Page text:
Executives of Market Leading Advanced Energy Companies and Corporate Energy Buyers Join AEE and AEE Institute BoardsLeaders from 8minutenergy Renewables, Apex Clean Energy, Direct Energy, EnerNOC, Ingersoll Rand, Microsoft, Modern Energy, Nautilus Data Technologies, Nest Labs, and Oracle support initiatives to expand $200 billion advanced energy marketWASHINGTON, D.C., Feb. 14, 2018 – Today Advanced Energy Economy (AEE) announced that executives of nine market-leading companies have joined its board of directors to support the national business group’s efforts to accelerate the growth of secure, clean, affordable energy in the United States. The U.S. advanced energy market totals more than $200 billion in revenue, about equal to pharmaceutical manufacturing and approaching wholesale consumer electronics, and supports more than 3 million U.S. workers.Concurrently, Advanced Energy Economy Institute (AEE Institute), the educational and research affiliate of AEE, added two new board members. Joining the board and serving as chairman is Matt Rogers, Co-Founder and Chief Product Officer at Nest Labs, a leader in connected home devices used to manage energy and security systems, and Partner at Incite Ventures, an investor in mission-based enterprises. Also joining the AEE Institute board is Tim Healy, former Chairman & Chief Executive Officer at EnerNOC, a leader in demand response and energy management, strategic energy procurement, and utility bill management software and services."We are proud to welcome these outstanding business leaders to our boards, and appreciate the wealth of corporate leadership, technology expertise, and industry insight that is of great value in guiding our organization,” said Heather O'Neill, interim CEO of AEE. “They join highly committed and energized boards that are helping us work toward our vision of a prosperous world running on secure, clean, affordable energy.”The new AEE directors are:
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Topics: Press Releases

Wall Street Journal: Budget Would Boost Fossil Fuels While Slashing Renewable Energy

Posted by Tim Puko on Feb 12, 2018

Tim Puko reports that "[e]nergy efficiency and renewable power research money would be slashed under President Donald Trump’s proposed $31 billion budget for the Department of Energy, while research spending on fossil-fuel power rises." The story notes, "[t]he department's spending plan unveiled Monday is nearly unchanged from current spending, up less than 2%. Most of the increase would come from a $1.8 billion boost for managing the country’s nuclear-weapons stockpile, completing programs for safeguarding and extending the life of nuclear warheads. Cybersecurity defenses were also a priority ... a steep cut for the Office of Energy Efficiency and Renewable Energy, down by... $1.3 billion of its nearly $2 billion in funding," and that funding for Advanced Research Projects Agency-Energy (ARPA-E) an incubator for next-generation technology would be eliminated while $81 million would be added for fossil energy research, bringing that program up to $502 million... “It’s disappointing that this administration is turning its back on the technologies critical for prosperity in the 21st century,” said Malcolm Woolf, who oversees policy at Advanced Energy Economy, a trade group representing business consumers. “We’re not investing in the technologies of the future.” See the Wall Street Journal story here (scroll, no sub. req.)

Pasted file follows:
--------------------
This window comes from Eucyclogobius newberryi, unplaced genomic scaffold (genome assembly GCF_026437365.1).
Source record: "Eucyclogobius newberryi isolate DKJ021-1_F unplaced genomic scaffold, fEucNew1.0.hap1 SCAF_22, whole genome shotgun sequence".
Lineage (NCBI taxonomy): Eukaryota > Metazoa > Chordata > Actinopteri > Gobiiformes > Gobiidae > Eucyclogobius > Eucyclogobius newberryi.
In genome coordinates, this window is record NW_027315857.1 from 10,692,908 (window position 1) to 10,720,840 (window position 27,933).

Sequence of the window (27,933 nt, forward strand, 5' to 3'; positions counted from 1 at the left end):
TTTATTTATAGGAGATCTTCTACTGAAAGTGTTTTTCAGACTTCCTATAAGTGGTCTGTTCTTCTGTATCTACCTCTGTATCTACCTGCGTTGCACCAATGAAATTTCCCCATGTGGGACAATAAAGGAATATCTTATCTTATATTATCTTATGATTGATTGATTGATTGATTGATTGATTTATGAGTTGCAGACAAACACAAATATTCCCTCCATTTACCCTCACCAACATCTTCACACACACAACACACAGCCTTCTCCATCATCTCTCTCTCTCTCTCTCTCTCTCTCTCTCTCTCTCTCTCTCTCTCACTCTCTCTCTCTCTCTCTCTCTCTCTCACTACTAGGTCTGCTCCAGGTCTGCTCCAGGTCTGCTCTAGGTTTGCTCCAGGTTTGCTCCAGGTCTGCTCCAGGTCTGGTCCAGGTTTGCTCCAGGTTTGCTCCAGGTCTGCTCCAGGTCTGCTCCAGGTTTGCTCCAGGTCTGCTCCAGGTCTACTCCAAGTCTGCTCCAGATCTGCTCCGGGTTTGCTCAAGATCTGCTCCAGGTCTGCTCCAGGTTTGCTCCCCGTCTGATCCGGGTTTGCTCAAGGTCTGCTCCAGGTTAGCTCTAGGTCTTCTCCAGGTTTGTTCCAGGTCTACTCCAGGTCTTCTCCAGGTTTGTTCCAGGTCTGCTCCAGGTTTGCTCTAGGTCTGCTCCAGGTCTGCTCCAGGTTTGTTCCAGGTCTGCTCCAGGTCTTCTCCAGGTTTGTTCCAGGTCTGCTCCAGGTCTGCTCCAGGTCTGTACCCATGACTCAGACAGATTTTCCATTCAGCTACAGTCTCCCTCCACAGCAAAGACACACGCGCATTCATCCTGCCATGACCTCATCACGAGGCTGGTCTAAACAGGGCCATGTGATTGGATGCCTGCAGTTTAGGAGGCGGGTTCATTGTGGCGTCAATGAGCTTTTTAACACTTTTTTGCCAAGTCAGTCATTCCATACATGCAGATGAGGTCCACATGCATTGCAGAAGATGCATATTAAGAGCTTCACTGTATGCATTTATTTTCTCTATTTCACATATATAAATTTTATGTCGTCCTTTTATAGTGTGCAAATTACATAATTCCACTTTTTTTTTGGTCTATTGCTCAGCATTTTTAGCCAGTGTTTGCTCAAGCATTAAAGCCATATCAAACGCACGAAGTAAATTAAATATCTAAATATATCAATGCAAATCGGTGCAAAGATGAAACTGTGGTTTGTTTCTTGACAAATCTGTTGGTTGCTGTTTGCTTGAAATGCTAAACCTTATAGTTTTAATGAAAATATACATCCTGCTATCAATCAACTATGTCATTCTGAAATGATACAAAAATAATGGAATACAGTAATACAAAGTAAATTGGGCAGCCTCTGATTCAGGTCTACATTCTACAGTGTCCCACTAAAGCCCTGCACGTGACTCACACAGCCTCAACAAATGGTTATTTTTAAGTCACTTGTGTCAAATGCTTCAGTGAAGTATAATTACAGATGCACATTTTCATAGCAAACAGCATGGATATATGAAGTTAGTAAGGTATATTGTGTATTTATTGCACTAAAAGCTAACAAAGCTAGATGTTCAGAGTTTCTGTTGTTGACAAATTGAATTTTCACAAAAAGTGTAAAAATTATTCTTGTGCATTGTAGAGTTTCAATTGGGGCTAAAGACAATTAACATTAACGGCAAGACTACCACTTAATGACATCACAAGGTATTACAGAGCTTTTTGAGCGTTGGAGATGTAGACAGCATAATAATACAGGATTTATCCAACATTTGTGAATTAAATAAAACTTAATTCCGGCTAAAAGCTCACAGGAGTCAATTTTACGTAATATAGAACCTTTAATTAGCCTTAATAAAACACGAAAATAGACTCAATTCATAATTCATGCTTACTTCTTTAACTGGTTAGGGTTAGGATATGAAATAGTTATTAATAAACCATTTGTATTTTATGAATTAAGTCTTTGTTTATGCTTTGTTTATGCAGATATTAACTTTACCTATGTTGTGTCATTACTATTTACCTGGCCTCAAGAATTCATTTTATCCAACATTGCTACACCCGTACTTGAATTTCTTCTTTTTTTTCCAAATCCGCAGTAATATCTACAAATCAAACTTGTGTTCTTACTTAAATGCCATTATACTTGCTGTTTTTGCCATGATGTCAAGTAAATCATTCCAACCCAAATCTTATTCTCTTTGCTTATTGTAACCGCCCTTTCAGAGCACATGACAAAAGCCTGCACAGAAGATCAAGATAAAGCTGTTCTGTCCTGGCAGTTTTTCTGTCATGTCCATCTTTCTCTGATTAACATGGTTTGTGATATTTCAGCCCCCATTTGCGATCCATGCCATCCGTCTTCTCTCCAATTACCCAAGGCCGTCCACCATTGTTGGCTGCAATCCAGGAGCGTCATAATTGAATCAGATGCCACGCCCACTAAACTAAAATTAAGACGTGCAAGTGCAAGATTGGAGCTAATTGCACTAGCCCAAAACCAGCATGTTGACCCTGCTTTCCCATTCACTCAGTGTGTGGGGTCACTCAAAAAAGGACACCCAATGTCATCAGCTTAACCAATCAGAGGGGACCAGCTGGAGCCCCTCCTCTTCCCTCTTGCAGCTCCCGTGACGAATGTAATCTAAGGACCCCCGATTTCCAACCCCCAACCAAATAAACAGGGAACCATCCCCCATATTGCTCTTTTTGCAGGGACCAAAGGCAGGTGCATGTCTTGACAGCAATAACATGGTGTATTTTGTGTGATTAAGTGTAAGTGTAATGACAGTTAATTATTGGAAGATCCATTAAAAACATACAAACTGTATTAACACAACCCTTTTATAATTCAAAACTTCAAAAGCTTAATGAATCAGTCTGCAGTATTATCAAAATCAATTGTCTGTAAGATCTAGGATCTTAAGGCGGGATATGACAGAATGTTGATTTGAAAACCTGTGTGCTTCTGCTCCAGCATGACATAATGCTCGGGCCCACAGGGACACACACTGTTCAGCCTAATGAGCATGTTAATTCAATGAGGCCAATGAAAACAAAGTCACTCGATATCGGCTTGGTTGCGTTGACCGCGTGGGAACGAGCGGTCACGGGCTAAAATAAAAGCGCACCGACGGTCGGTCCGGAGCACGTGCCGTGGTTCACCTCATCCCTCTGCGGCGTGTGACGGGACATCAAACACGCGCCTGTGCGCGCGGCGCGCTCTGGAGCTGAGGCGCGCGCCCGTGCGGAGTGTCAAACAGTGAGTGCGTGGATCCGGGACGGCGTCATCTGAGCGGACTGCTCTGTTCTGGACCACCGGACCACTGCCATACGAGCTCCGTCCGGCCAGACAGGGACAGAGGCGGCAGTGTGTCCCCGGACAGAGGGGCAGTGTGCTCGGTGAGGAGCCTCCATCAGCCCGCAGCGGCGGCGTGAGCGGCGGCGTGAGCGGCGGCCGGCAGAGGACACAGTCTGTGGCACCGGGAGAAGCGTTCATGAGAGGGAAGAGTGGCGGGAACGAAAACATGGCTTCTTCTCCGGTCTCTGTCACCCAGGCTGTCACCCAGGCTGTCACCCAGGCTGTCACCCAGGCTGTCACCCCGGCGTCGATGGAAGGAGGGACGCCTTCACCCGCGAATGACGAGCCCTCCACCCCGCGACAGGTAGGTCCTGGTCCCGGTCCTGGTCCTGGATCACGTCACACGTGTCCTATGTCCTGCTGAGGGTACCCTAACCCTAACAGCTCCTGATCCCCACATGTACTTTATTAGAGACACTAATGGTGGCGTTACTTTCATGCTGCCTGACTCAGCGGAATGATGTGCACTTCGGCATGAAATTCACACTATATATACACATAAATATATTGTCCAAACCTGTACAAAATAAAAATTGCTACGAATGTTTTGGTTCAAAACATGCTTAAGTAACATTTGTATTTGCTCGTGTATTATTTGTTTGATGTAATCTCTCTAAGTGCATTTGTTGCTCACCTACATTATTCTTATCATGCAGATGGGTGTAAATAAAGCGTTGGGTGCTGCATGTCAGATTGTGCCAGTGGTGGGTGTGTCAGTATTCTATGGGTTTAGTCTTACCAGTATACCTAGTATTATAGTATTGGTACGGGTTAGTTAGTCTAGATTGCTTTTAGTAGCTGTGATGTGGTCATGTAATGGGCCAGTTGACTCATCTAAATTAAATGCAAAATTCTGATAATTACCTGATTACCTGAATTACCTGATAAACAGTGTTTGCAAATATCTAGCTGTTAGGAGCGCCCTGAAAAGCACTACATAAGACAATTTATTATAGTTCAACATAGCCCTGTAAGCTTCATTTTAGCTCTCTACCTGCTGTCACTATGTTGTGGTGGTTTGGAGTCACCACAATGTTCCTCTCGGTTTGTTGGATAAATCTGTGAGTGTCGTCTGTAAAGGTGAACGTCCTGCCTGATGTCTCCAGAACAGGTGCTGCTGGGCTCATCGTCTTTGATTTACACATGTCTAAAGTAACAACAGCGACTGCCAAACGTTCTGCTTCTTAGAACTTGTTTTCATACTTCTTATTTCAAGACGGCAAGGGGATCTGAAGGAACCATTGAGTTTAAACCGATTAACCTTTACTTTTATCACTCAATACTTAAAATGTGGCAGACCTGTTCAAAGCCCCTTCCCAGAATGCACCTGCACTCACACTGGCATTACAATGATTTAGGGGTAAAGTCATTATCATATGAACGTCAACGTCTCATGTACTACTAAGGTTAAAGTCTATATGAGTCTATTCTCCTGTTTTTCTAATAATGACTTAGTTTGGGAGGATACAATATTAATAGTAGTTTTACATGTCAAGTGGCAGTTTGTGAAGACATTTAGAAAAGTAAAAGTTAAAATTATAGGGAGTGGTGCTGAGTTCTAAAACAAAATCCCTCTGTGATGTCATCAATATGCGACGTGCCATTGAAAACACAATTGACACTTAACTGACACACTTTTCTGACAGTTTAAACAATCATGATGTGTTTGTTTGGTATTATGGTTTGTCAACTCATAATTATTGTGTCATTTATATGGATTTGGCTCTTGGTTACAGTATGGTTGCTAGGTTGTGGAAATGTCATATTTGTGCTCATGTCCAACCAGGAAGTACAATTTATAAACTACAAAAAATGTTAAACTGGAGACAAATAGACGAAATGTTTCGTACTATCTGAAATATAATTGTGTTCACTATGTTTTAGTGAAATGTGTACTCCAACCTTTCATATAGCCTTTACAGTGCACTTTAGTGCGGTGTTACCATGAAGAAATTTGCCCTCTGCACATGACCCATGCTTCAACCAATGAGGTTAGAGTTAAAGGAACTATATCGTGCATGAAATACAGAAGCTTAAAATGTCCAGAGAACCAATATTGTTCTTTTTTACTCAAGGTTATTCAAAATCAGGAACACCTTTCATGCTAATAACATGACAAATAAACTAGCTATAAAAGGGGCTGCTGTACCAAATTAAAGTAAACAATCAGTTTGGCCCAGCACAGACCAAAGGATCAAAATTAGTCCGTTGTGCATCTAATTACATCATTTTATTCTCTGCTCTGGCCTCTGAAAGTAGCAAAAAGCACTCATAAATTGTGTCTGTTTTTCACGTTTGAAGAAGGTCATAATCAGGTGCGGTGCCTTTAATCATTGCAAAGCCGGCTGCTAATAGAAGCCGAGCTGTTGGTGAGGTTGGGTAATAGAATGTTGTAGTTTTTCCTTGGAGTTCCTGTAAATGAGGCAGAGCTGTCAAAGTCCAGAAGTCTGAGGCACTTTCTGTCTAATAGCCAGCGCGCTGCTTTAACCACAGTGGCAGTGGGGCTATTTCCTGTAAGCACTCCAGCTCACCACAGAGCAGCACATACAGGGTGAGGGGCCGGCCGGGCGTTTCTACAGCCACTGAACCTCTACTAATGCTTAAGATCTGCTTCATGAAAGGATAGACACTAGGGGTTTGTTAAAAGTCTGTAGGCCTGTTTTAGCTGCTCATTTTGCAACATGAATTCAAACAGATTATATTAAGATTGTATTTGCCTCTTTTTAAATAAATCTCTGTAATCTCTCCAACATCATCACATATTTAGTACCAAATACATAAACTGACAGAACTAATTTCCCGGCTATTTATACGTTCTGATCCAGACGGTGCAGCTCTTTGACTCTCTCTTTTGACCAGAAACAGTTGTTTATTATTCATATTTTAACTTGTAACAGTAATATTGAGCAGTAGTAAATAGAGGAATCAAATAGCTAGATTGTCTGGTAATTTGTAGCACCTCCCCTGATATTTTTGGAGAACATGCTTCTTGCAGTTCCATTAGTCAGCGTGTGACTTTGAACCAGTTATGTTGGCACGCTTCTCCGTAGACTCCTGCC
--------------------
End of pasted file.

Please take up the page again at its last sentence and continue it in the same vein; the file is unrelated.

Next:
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Topics: AEE In The News

Daily Energy Insider: Demand reduction strategies could save Indiana up to $2.3B AEE report says

Posted by Liz Carey on Feb 12, 2018